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RSVP: Postscript

So, happy reunion at the finish line. Eventually, we gathered our wits sufficiently so as to get bicycles loaded on the return trucks, pick up luggage, and head over to the food trucks for more food. The falafels and fries really hit the spot, although as [personal profile] scrottie noted, nobody handed him a beer and that's a grave oversight that will never be repeated.

Then off to our AirBnB. While we worked on getting oriented so as to figure out our transit options, we found ourselves within range of a gaggle of Canadian police officers, who were all too willing to make a few suggestions on how to reach our accommodations. Note that we were still sorting out our various international options with our electronics devices, so navigation wasn't a simple matter of consulting the Oogley-Googley or other such nonsense. If I'd had a few extra wits about me, I might have spent more time on preliminary navigation matters, but no such luck.

Eventually, [personal profile] sytharin took charge of matters, and we found a subway station, got tickets, and hopped aboard. Apparently the SkyTrain is automagical - it was awesome to get to watch the tunnel out of the front of the vehicle. We switched trains, rode some more, walked a bit, and arrived at a perfectly lovely spot. After dropping luggage and bathing, [personal profile] slydevil, [personal profile] scrottie, and I worked to rectify the whole lack-of-beer situation by paying a visit to Saint Augustine's. That place was great, and all three of us tried out the delicious beer paddles so we could try as many different things as possible. So satisfying.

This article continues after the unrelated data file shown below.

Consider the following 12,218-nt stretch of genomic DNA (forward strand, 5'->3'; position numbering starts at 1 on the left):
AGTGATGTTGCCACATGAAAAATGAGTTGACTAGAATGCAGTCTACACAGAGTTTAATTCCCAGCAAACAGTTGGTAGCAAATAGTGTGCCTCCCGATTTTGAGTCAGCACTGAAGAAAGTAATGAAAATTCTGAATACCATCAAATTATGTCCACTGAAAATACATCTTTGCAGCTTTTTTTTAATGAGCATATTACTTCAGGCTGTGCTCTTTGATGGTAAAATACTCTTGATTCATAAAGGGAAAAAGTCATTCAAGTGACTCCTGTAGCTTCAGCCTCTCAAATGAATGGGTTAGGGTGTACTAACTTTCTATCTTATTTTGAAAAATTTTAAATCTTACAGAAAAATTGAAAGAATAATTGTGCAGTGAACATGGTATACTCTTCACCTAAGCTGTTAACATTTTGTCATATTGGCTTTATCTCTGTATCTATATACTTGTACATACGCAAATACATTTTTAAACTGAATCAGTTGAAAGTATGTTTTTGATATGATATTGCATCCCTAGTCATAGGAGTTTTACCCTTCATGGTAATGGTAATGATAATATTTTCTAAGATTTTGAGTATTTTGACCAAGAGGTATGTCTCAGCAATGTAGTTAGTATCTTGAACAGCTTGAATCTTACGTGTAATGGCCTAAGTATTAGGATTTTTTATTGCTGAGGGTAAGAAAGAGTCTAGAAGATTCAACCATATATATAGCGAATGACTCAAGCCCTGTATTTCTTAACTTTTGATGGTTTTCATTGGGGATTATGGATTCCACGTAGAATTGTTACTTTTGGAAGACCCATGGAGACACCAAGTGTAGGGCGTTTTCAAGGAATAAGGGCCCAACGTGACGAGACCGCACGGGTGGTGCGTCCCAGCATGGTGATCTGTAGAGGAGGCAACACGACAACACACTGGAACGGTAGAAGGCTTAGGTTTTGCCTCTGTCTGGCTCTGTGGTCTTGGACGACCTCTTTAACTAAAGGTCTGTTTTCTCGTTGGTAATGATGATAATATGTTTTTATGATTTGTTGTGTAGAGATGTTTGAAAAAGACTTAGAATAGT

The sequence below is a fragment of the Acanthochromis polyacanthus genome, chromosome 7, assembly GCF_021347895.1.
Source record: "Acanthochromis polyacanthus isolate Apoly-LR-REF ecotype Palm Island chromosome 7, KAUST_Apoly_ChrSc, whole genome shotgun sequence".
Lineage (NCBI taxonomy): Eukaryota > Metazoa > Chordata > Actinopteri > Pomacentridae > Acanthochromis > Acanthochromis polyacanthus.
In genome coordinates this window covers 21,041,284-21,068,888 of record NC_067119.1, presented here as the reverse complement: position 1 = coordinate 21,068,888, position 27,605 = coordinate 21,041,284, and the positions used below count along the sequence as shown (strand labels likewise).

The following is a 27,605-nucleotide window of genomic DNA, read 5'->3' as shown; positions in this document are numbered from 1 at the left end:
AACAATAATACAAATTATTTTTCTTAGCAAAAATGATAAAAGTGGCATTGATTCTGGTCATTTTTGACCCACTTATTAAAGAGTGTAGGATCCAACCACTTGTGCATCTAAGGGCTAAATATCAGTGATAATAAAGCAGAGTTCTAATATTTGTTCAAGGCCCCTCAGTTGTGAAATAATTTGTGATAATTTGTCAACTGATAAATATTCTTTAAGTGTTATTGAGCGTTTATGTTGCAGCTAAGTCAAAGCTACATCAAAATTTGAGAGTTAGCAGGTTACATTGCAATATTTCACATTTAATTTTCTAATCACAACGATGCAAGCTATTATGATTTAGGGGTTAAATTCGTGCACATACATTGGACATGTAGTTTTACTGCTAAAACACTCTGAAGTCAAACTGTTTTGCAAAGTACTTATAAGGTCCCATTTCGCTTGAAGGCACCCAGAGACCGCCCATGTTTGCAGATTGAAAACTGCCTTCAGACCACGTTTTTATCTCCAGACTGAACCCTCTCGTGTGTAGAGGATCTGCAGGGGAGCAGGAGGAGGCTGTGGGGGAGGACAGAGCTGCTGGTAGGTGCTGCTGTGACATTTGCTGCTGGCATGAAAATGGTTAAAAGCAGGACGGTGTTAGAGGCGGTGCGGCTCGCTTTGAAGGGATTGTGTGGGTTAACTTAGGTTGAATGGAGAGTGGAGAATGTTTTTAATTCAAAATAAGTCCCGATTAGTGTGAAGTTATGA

Things got interesting in the morning. I woke up at 6 am so I could search out some coffee for [personal profile] scrottie at the coffeeshop we'd passed, JJ Bean. While their lattes were better than slugging down some Folger's, I wasn't especially impressed with the overall 6 am culinary experience. As a result, I became keen to check out another place that [personal profile] slydevil had identified in the opposite direction, Continental Coffee. We agreed to rendezvous with my dad, L, and R at 8 am back at JJ Bean for the return trek to the buses back to Seattle.

Wires got crossed in there, somewhere, because when S and I walked back past JJ Bean, admittedly a couple minutes late, nobody was there. Okay, maybe we can catch them at the train station. We proceeded to the train station, bought our tickets, and entered the gate. Since I wasn't responsible for the prior day's navigation, I wasn't sure which of the two SkyTrains we needed to catch. Once again, we caught the attention of a gaggle of Canadian police who were just standing around. Upon learning where we wanted to go, they directed us to take the 99B bus instead and hop off at Broadway and C_________ instead, then flibber a jop and higglety-pigglety to Yale. After asking them to repeat the directions, I figured we could hop on the bus to Broadway and C______, get re-oriented and ask someone else for further directions, and be on our way, mindful of the time, which was growing short for any hope of reaching the buses by the 9 am departure.